Advancements in medicine have made it possible to fight the effects of aging on our bodies. We can smooth out wrinkles and fine lines and better manage health conditions, which leads to increasing life spans. However, there is one problem that we encounter with age that affects our oral health, tooth root decay. That’s because the longer we keep our teeth, the greater risk we have for developing this disease which affects many people over the age of 50.
Root decay is more difficult for a dentist to treat than the cavities you had as a child, especially if it travels below the gum line. Root fillings are a traditional treatment. The problem is that the tooth filling material often fails to adhere to the porous roots of a tooth. This leads to a short life span for the restoration and can leave you with many dental visits to treat the problem.
If there is a great deal of damage or decay found between your teeth, your dentist may recommend a dental crown. An even worse, yet common scenario, would involve extraction of the tooth followed by a dental bridge or dental implant to replace the lost tooth. If the tooth root decay has spread or affected the pulp, a root canal may be necessary.
Dental crowns are a common dental treatment and are very effective for restoring the shape, size and strength of a tooth, as well as improve appearance. They are made from a variety of materials including metal, which can be gold, chromium, or nickel; all ceramic; all porcelain; resin, which is durable plastic; or porcelain fused to metal.
This treatment typically involves two trips to the dentist. On the first visit, your dentist will examine the extent of decay by taking an x-ray. If a root canal is necessary, this is performed before placing the dental crown. If not necessary, your dentist will prepare the tooth and surrounding teeth, take an impression, then place a temporary crown to cover the prepared tooth while the permanent is made.
At your second visit, the temporary crown is removed and the dentist will cement your permanent dental crown in place after assessing its fit and color.
A root canal involves the removal of the pulp and nerves within the root. Initially, you will be given a shot of local anesthesia, which is typically the most painful part of the process. Once the area becomes numb, your dentist will drill through the crown of your tooth and remove the pulp and nerves. This area is then cleansed and the canal is filled to prevent future infections. Lastly, your dentist will then cap the tooth for protection.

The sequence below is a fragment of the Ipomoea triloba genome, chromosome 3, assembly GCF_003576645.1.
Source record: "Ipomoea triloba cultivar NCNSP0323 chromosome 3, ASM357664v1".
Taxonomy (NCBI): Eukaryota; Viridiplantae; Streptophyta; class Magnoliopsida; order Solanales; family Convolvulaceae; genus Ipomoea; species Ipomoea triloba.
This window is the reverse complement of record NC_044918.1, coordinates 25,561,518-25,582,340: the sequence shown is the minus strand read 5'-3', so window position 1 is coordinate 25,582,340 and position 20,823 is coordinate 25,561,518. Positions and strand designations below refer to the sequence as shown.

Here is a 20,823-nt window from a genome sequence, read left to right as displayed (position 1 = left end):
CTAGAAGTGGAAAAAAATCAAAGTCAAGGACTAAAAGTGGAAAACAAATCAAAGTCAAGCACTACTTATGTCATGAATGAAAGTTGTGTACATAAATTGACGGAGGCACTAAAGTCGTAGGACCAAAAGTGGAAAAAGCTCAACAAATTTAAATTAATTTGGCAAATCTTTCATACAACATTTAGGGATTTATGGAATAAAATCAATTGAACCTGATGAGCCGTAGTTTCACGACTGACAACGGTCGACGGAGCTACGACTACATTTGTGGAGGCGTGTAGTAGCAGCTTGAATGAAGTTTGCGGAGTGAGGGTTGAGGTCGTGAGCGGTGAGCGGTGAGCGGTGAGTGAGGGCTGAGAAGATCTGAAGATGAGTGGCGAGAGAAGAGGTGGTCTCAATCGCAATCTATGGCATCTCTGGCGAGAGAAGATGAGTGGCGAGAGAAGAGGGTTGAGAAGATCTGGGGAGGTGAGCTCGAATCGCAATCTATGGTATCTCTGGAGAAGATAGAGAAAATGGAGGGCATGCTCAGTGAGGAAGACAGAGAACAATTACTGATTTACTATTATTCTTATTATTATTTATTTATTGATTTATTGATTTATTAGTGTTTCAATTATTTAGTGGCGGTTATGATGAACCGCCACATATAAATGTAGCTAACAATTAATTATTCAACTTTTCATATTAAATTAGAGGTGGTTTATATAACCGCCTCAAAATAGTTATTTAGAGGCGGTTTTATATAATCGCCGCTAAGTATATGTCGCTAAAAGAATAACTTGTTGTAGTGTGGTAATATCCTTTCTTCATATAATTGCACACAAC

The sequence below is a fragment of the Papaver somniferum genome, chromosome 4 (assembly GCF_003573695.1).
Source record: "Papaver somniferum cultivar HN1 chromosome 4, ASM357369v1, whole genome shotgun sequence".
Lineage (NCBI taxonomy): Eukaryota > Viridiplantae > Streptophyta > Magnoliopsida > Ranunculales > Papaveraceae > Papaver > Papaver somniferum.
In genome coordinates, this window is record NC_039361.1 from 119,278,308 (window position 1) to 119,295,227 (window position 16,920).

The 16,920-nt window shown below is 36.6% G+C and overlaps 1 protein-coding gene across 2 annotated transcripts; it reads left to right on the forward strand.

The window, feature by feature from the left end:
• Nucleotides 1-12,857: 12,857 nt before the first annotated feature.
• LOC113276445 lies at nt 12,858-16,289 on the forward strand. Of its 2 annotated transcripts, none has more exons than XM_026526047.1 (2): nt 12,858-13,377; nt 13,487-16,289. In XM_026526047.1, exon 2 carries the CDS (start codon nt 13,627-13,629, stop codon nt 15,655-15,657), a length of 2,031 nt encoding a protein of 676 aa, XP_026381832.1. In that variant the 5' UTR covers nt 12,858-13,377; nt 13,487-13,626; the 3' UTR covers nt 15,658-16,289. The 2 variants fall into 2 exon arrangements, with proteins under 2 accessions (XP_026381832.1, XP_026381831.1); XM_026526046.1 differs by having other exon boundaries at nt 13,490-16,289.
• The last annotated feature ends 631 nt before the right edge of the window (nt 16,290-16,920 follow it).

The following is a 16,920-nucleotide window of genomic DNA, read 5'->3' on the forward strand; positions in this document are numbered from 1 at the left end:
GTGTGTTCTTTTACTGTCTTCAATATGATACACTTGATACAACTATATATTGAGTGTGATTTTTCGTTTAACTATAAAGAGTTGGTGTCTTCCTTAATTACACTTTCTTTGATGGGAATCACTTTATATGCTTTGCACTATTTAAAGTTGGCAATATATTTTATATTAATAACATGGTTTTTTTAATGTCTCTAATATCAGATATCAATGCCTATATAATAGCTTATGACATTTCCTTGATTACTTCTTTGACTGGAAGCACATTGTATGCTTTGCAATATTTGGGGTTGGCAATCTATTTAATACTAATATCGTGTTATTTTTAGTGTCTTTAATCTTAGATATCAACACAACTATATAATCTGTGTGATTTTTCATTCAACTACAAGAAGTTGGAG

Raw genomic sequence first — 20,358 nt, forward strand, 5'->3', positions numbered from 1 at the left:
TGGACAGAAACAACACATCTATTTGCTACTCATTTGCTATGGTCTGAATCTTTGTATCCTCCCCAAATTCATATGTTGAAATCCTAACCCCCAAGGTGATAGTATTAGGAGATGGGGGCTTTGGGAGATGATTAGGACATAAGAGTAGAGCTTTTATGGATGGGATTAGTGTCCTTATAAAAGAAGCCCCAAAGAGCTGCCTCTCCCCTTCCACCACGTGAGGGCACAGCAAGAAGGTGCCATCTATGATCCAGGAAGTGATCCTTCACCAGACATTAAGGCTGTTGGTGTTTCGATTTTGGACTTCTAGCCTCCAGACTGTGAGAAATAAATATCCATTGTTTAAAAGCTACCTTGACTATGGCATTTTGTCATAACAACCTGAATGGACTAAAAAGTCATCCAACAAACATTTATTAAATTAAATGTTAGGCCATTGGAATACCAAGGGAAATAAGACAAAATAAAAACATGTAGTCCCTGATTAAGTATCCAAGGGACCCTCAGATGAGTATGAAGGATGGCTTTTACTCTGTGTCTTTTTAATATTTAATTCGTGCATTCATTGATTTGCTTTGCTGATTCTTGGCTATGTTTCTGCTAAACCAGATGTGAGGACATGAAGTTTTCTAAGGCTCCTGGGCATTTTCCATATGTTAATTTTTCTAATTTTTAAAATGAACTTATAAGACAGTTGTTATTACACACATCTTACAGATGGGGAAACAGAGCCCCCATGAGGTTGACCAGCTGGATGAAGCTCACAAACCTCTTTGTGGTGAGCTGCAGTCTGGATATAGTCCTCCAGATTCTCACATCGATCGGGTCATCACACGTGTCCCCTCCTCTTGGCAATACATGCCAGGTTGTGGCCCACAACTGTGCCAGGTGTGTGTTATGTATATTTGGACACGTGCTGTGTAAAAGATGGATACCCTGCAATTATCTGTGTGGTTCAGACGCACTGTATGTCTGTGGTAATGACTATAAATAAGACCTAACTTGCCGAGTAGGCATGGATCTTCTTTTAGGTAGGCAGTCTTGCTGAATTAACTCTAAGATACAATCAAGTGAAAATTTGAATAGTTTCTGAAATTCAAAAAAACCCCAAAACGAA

Bridges are made to span the space where your teeth are missing. Before a bridge can be made, your tooth or teeth need to be reduced in size to allow proper fit of the bridge. When completed, an impression will be taken that is an exact mold for the bridge. A temporary bridge will be placed to cover the prepared areas while you wait for the permanent bridge. When the permanent bridge is ready, the temporary is removed and the new bridge is cemented over your prepared tooth or teeth. Bridges are cemented to your natural teeth or implants surrounding the empty space. These teeth that serve as anchors are called abutments. A pontic is the replacement tooth which is attached to the crowns that cover the abutments.
Placing an implant is a multi-step process requiring oral surgery. At the first visit, while you are appropriately anesthetized, a hole will be drilled into your jawbone and an implant will be screwed into place. The gum is then secured over the implant, which will remain covered while the implant has time to fuse to the bone. This typically takes three to six months.
At the second visit, the implant is uncovered and a post is added, which serves as an extension. After allowing the gum tissue to heal around the post, you return for a third visit and a dental crown is placed. The dental crown is fixed to the post, making it secure and able to function as your original tooth.
If your nearing the age where tooth root decay is of concern, prevention is your best medicine. Be sure to schedule regular dental visits for proper cleaning and monitoring for decay. Between dental visits daily oral care is necessary to maintain your oral health. This includes brushing twice a day with fluoride toothpaste and cleaning between your teeth with floss or interdental cleaner. A diet that is nutritious and well-balanced is also necessary to provide your body with the appropriate nutrients it needs to stay healthy.